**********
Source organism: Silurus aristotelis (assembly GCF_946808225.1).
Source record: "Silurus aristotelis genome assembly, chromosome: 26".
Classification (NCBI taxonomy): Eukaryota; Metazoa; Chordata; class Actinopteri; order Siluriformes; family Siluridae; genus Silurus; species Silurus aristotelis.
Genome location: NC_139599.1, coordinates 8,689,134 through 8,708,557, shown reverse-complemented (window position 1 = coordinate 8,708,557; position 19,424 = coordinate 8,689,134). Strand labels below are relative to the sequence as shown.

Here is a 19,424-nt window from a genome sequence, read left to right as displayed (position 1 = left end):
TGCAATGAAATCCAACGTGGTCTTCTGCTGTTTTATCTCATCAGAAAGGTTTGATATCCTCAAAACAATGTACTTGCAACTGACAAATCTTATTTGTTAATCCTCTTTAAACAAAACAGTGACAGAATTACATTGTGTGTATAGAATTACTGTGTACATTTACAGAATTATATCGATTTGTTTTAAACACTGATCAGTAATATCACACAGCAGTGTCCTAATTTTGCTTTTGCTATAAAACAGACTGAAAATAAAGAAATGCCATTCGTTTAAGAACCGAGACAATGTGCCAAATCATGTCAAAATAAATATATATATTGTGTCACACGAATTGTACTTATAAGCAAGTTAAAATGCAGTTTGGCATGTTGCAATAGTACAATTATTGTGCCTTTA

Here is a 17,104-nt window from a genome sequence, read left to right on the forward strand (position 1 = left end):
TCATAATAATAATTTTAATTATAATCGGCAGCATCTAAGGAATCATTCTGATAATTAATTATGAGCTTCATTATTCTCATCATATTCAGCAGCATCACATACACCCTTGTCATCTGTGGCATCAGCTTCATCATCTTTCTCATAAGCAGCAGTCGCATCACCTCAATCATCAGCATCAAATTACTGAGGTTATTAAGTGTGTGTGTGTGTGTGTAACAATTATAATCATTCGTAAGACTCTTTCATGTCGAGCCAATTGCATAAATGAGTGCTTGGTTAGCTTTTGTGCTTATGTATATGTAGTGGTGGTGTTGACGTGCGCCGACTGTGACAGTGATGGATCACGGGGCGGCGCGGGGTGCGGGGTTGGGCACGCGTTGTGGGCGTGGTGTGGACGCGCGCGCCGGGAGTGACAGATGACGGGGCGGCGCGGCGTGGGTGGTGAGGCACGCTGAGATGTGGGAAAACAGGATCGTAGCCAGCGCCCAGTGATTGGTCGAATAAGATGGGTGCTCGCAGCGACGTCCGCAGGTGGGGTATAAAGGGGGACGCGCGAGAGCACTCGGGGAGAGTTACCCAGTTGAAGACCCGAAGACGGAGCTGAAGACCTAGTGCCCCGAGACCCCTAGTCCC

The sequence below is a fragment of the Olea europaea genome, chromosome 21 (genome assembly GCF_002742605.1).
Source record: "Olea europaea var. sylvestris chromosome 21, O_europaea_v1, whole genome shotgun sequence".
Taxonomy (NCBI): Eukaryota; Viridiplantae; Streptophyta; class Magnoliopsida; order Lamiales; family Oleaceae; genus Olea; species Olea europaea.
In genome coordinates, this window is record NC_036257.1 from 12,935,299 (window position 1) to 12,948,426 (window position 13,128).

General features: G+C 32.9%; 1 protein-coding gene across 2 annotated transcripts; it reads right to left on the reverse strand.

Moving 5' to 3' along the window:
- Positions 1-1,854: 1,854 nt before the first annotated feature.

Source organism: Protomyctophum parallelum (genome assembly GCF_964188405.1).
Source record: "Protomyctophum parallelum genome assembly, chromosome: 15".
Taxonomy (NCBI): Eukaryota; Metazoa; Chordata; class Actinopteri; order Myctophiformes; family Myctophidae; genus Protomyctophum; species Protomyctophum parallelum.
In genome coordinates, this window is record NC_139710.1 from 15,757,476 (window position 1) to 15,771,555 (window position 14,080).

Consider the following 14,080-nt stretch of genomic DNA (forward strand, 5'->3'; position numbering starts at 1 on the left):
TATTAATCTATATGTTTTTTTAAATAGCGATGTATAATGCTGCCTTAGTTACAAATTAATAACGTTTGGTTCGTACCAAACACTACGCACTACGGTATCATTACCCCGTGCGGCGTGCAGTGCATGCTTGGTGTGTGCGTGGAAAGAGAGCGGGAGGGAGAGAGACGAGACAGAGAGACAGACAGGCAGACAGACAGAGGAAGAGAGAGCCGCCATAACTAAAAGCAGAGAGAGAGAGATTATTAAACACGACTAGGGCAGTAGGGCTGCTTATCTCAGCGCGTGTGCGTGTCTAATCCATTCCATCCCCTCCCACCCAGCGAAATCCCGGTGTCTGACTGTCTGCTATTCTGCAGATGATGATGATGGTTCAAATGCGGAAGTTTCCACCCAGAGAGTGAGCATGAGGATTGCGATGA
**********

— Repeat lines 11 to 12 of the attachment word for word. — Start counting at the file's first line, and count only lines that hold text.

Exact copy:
Taxonomy (NCBI): Eukaryota; Viridiplantae; Streptophyta; class Magnoliopsida; order Lamiales; family Oleaceae; genus Olea; species Olea europaea.
In genome coordinates, this window is record NC_036257.1 from 12,935,299 (window position 1) to 12,948,426 (window position 13,128).